Corporate Emissions Disclosures: Do the Numbers Add Up?
When assessing a company’s greenhouse gas emissions, investors use the Greenhouse Gas (GHG) protocol, which segments GHG emissions into categories called scopes.
Scope 1 emissions: These emissions occur directly from sources owned or controlled by the reporting company, such as company real estate, manufacturing facilities, or vehicles.
Scope 2 emissions: These emissions are not directly tied to the company’s operations. They emanate from the generation of electricity, steam, heating, and cooling that is purchased and consumed.
Scope 3 emissions: Although Scope 3 emissions on average represent 80% of corporate GHG emissions, only 30% percent of all publicly traded companies report any information on it. These emissions are tied to the company value chain, and encompass emissions stemming from both upstream and downstream activities. There are 15 categories of Scope 3 emissions, with notable variability by industry.
Scope 4 emissions: Scope 4 emissions refer to voided or eliminated emissions through product use. Companies are generally not required to report them, but they are critical to climate impact because they are tied to products or solutions that are emission free, or lower emitting compared to existing alternatives. One way to think of Scope 4 emissions is to think of them as the counterweight to Scope 1, 2 and 3 emissions. In principle, the higher ‘voided’ Scope 4 emissions are in a given industry, the lower other emission categories are.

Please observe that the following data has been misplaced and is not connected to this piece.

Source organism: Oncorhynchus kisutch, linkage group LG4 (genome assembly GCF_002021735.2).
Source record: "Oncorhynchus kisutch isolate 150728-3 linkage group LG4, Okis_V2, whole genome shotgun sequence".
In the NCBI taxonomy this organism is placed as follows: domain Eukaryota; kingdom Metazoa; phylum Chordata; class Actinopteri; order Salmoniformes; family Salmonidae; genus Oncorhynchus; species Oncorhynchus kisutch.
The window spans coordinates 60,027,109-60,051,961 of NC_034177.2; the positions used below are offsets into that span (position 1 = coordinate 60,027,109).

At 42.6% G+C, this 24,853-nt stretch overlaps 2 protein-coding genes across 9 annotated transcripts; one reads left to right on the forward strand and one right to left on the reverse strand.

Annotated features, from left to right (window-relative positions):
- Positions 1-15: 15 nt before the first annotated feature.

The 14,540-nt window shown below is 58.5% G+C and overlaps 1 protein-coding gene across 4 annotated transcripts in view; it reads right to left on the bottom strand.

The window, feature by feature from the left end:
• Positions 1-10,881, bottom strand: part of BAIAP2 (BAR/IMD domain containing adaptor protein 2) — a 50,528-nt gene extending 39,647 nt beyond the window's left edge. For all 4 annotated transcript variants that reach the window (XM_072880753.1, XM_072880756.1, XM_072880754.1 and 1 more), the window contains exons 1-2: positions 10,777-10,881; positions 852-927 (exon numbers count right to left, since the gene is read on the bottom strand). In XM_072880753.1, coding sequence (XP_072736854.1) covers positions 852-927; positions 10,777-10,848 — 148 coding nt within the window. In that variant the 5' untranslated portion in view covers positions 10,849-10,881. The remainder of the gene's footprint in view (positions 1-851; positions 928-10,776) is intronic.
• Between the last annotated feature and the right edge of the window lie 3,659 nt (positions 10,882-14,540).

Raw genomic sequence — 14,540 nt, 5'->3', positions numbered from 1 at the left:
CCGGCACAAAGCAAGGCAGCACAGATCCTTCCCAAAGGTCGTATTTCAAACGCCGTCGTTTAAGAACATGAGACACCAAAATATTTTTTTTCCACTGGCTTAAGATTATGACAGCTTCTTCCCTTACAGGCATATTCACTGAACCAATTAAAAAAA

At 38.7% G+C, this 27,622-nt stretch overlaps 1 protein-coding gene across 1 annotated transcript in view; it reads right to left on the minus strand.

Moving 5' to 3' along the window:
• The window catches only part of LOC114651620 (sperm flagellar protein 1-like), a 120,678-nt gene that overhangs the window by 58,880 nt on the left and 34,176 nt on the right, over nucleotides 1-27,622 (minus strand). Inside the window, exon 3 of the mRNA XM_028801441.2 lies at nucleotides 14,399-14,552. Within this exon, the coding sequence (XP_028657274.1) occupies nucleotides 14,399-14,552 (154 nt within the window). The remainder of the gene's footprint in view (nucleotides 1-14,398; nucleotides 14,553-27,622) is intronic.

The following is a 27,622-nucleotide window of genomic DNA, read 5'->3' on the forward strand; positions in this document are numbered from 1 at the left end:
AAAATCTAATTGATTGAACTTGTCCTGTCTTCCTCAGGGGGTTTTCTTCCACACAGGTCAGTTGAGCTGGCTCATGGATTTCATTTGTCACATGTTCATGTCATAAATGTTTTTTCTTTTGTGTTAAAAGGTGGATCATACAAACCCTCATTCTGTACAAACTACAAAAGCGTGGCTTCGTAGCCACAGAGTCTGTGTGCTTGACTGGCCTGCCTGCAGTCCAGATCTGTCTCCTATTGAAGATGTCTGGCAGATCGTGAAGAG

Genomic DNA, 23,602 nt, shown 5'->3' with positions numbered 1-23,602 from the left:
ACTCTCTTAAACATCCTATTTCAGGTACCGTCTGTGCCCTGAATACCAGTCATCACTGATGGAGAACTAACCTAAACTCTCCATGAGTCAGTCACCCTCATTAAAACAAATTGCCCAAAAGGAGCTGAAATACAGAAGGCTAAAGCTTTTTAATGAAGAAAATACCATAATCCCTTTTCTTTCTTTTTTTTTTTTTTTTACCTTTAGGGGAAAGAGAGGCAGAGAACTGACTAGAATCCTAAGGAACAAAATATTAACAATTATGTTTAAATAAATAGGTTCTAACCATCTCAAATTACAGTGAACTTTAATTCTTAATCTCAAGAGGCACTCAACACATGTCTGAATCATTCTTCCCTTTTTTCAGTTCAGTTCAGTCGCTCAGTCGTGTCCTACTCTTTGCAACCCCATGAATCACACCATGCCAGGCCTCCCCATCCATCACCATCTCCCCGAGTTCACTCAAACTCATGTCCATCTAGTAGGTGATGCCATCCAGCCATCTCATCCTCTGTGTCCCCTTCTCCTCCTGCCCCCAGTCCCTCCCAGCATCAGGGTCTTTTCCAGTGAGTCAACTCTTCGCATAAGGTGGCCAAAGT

Download PDF for access to the full article.
840 Apollo St Ste 100, El Segundo, CA email@example.com
Sign up to gain access to our thought leadership and learn more about our six climate themes.